More than a week after Hurricane Irma knocked out power to millions of Floridians, about 300,000 customers across the state were still in the dark Monday evening.
But most in the Tampa Bay area could flick their lights on.
Duke Energy reported that more than 99 percent of outages were restored in a dozen counties across the state, including in Pinellas, Pasco and Hillsborough. The utility said about 2,549 customers in Pinellas and 280 customers in Pasco — where Duke is the largest provider of electricity — remained without power Monday, though some outages were unrelated to Irma.
Tampa Electric, which provides power to the vast majority of Hillsborough County, only showed 165 customers without power on its outage map Monday. It was unclear how many of those were caused by Irma.
Statewide, about 3 percent of the state's 10.5 million accounts, 311,639 power customers, remained without power Monday evening, according to state data.
Since Irma, Duke Energy has restored power for nearly 1.6 million Florida customers, but had roughly 155,800 outages remaining across the state, the company said in a news release Sunday evening.
The restoration work was slowed, the company said, when its automated outage management system went down after the storm. That required workers to manually track outages and estimate restoration times.
Duke Energy missed its self-imposed midnight Friday deadline to have power restored to all its customers in Pinellas County. The utility then blew its revised deadline of Saturday at midnight. By Monday, when nearly 3,000 Tampa Bay-area account holders still did not have power, Duke was not providing an estimate of when it might reach full restoration.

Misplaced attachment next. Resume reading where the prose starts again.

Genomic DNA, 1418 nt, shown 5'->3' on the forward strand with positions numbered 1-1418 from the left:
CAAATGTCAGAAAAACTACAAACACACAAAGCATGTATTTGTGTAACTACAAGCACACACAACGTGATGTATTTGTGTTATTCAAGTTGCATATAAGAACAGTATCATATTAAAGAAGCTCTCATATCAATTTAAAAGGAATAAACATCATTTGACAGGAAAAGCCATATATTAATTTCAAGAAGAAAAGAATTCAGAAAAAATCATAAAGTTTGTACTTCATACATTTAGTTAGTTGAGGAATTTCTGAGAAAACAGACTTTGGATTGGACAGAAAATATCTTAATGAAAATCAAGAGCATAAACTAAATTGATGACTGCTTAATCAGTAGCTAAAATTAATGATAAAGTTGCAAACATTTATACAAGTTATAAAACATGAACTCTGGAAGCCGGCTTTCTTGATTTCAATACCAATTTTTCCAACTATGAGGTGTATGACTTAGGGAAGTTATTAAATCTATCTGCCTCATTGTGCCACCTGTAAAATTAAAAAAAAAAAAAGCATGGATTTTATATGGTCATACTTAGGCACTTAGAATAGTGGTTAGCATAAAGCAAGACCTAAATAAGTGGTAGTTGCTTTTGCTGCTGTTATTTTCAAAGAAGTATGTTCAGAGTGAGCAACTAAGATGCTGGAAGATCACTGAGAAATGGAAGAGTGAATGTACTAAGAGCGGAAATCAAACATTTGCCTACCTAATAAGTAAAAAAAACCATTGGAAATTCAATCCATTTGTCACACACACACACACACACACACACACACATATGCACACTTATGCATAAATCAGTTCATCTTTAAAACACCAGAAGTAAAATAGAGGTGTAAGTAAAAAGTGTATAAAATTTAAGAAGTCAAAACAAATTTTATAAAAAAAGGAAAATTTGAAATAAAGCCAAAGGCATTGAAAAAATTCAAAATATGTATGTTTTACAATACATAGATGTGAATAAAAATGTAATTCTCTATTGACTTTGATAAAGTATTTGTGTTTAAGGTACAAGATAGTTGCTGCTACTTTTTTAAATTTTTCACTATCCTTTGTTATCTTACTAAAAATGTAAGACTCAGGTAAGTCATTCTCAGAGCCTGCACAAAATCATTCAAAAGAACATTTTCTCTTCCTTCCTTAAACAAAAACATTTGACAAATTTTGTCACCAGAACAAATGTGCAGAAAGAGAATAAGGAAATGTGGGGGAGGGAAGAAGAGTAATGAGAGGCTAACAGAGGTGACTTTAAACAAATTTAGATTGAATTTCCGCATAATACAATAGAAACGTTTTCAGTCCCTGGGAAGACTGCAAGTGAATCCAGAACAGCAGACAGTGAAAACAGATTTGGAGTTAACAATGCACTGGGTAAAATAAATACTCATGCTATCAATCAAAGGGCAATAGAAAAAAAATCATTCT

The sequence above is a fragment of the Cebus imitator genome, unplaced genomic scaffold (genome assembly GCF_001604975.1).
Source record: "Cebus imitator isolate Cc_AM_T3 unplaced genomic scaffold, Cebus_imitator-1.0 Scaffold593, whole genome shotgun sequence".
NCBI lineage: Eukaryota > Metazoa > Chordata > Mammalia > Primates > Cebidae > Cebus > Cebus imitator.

According to the utility's Sunday news release, its automated outage management system was brought back online Sunday. That should allow the company to work faster and provide its customers with more detailed information.
"We deeply apologize for not meeting our customers' expectations," said Harry Sideris, president of Duke Energy in Florida, in the statement. "They expect and deserve better from us. Our customers are angry and frustrated that we could not provide them better information. I want to reassure them that we have not stopped and will not stop until our customers are restored."
Other areas in the state have it much worse. About 37 percent of all customers in Highlands County were still without power Monday night. Meanwhile, 29 percent remained powerless in Monroe County, which encompasses the Keys, where Hurricane Irma was the most destructive.
Duke Energy said it anticipates having service restored to Highlands and Hardee counties, which also saw heavy damage, by this evening.
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